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March 21, 2023

Shelley Davidow’s novel looks at betrayed women in Byron Bay

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Shelley Davidow

Queensland author and academic, Shelley Davidow’s latest novel High Infidelity, tracks the fortunes and re-emergence of Lara, runaway English wife, as she rediscovers herself in Byron Bay.

High Infidelity is Davidow’s forty-fifth publication. She says she has been writing and publishing for a very long time. ‘It feels normal, but good, in the sense that the momentum is unceasing,’ she says. ‘I was hoping to keep up with my age – a book for every year I’ve lived – but I’m starting to lose ground!’

Davidow’s previous two books were memoirs – this one is a long way from that. Davidow says she wrote High Infidelity for her own enjoyment after seven years of turning her life and her family’s lives into art through writing her memoirs. ‘That is intense in an ethical, literary and emotional way – and demands fidelity to an emotional truth,’ she says.

‘High Infidelity, also, is actually full of true stories. After being stopped at the airport one winter on my way to England with my family, and told I couldn’t fly because visa regulations for South Africans had changed, and after having rented out both my house and car, I had to call a friend and ask for a place to stay.’

Davidow says she spent that summer in the friend’s expansive mansion with a group of lost souls. ‘They were three betrayed middle-aged women and a gorgeous twenty-something year old, raw-food eating, glowing young man who thought he was the answer to everyone’s prayers, and who also thought he had the world figured out,’ she said.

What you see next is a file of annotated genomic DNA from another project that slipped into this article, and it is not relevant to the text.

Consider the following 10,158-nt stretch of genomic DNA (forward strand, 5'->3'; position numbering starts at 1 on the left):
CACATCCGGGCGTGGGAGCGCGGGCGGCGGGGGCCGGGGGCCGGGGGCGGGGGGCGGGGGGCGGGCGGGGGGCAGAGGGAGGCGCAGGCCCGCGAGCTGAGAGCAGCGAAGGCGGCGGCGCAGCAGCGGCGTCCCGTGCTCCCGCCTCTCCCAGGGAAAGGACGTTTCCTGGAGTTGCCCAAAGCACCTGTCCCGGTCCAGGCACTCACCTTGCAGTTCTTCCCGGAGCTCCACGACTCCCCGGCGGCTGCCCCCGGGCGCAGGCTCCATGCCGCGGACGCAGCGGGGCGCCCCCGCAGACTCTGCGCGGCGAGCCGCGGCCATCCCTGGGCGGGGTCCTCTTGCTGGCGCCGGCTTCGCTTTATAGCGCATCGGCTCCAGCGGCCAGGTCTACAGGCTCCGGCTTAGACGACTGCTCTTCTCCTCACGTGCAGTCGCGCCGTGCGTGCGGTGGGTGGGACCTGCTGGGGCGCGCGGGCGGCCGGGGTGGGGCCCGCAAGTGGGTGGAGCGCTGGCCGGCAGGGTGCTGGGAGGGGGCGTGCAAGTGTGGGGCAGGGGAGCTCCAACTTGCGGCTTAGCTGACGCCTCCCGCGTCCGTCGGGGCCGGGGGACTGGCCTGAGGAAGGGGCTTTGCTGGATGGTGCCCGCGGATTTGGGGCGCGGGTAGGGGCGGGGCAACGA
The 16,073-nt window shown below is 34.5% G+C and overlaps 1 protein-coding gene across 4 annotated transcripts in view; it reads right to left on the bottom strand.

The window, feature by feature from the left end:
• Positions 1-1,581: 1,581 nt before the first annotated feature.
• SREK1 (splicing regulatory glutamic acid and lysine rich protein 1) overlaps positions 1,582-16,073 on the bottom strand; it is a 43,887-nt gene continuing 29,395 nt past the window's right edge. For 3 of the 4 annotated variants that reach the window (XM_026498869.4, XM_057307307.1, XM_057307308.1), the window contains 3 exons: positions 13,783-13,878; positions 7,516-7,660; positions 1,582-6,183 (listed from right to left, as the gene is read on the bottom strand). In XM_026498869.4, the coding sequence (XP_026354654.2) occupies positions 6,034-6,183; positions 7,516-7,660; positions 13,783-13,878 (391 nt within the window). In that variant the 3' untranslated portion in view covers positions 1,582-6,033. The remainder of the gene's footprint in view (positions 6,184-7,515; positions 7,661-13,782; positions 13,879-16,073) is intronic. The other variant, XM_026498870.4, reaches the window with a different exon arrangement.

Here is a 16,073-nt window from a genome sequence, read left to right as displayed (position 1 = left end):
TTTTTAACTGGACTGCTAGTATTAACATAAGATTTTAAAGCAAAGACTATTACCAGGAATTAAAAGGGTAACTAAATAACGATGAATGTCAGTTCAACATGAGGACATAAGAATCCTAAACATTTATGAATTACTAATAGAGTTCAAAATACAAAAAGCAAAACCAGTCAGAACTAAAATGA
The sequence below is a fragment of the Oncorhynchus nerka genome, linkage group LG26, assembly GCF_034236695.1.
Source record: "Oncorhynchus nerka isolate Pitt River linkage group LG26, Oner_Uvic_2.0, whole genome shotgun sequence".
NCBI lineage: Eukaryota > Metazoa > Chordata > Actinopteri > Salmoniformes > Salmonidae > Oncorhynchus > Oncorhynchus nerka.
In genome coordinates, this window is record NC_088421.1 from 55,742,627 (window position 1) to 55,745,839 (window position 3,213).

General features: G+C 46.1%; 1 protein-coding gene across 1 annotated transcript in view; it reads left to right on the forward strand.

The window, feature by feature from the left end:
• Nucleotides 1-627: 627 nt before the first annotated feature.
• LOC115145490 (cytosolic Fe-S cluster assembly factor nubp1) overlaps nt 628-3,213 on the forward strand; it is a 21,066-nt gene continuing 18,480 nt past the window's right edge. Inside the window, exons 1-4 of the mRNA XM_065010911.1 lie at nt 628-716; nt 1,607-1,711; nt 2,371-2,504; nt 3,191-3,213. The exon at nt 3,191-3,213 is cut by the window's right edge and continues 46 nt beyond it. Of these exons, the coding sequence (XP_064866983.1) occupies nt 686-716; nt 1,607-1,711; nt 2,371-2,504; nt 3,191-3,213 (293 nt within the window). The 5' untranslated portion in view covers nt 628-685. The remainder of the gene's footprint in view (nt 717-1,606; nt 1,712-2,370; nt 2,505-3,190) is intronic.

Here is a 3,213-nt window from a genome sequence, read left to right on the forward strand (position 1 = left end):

‘In that month High Infidelity’s characters, Ruby, Mario and Lara were born. I guess I turned that disaster into art – and that tragedy of a lost holiday with my family (who did go off to England, being British citizens) into a comedy.’

Lara is the heroine who arrived at the same time as the story. ‘A recently heart-broken Lara had to go somewhere and do something. I was staying in Byron Bay, so Lara had to be there with me. While perusing The Echo, I saw some intriguing ads by tantric sex-workers, and I thought, that’s something Lara would never have imagined doing – calling one of those numbers.

‘She does though, because she’s on a new adventure of her own, and she’s making the rules.’

There is a happy and satisfying end for Lara but she has to work for it.

Davidow says that readers will take whatever message has meaning for them from that.

‘The theme is one of self-discovery. The trauma of betrayal lives beneath the skins of so many people, and I wanted to explore that – using humour and pathos and allowing the characters to be real and honest. It is normal to experience envy, rage, self-hatred, world-hatred, but these can be transformed and Lara does that. Also, because this is a romantic comedy – a happy ending was always what I wanted for Lara.

‘I’m exploring deep issues of love and sex and death and relationships, and what really matters, regardless of our genders and sexual orientations – and I’ve enjoyed allowing my characters to rant about love and sex and death because that’s pretty much what we’re all dealing with much of the time anyway.’

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